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December 16, 2021 — When Deborah Hux began supporting Morris Animal Foundation in 2009, she didn’t know the connection would save her cats’ lives.

“I always knew it was a wonderful organization,” said Deborah. “But I didn’t realize that a study funded by the Foundation would literally save my Rhea and Mia.”

Like so many donors, it was an appearance by the incomparable Betty White that first introduced Deborah to the Foundation via a fundraising event in Deborah’s hometown of Williamsburg, Virginia. Around the time of the fundraiser, two beautiful kittens, Rhea and Mia, entered Deborah’s life. However, when Deborah brought her kittens home, she quickly knew something was wrong – both had intestinal problems that were resistant to treatment.

Deborah read about Foundation-funded work on a little-known intestinal parasite of cats – Tritrichomonas foetus – and she and her veterinarian contacted the researcher. The research team, based at North Carolina State University, gave Deborah and her veterinarian, Dr. Robb Murphy, instructions on how to make the diagnosis from a fecal sample. T. foetus is a cagey organism and can be a real challenge to find in feces. However, Deborah and Robb kept trying and were able to find the organisms. Rhea and Mia got the right diagnosis and recovered.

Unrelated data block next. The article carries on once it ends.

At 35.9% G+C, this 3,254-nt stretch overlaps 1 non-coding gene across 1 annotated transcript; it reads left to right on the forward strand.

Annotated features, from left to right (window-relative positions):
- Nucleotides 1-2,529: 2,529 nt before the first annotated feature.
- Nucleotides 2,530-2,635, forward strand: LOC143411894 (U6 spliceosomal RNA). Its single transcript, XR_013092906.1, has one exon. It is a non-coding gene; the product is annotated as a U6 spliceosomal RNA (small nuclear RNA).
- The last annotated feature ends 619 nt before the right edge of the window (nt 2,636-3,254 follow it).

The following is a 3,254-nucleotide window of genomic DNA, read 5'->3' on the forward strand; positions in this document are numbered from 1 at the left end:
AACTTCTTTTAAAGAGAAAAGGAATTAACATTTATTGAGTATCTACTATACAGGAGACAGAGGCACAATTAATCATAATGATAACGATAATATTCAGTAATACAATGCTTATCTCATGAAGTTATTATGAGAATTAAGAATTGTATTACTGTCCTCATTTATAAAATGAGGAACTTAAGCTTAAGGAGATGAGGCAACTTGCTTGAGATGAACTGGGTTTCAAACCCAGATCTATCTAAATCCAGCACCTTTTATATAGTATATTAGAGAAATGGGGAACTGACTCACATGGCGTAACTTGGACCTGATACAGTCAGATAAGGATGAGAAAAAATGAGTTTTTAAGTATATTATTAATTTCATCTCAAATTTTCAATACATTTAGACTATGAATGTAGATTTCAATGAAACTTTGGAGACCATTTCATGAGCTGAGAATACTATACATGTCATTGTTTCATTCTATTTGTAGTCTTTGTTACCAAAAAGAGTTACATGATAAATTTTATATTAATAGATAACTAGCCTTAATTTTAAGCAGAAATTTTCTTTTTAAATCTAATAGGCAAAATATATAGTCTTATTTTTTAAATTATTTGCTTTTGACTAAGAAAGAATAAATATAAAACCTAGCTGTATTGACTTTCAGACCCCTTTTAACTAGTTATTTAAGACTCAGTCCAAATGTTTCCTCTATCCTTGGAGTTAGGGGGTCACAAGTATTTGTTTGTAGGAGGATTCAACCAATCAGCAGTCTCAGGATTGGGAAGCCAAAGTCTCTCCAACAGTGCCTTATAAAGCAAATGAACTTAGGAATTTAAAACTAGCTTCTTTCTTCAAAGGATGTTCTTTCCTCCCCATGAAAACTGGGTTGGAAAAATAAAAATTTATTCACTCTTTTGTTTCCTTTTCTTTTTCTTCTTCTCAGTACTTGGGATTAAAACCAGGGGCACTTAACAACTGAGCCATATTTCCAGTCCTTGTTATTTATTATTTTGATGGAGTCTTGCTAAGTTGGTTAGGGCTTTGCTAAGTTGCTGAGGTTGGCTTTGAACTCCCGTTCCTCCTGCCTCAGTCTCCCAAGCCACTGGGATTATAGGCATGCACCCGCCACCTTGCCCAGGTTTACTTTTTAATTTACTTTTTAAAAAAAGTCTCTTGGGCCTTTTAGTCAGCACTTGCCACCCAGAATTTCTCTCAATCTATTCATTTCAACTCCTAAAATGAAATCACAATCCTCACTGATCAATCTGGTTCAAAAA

Most companion animals will develop a disease or injury in their lifetimes, and sometimes those problems can be life-threatening. It’s at those critical moments that cutting-edge research can help. Deborah understands how research leads to better outcomes for pets and their people. She also has a keen awareness of the funding necessary to make this a reality.

“It’s because of foundations such as Morris Animal Foundation that pets’ lives are enriched,” said Deborah. “Researchers at universities depend on grants to help them make the discoveries that touch every pet owner. Morris Animal Foundation truly cares about animals. And not just cats, but all animals!”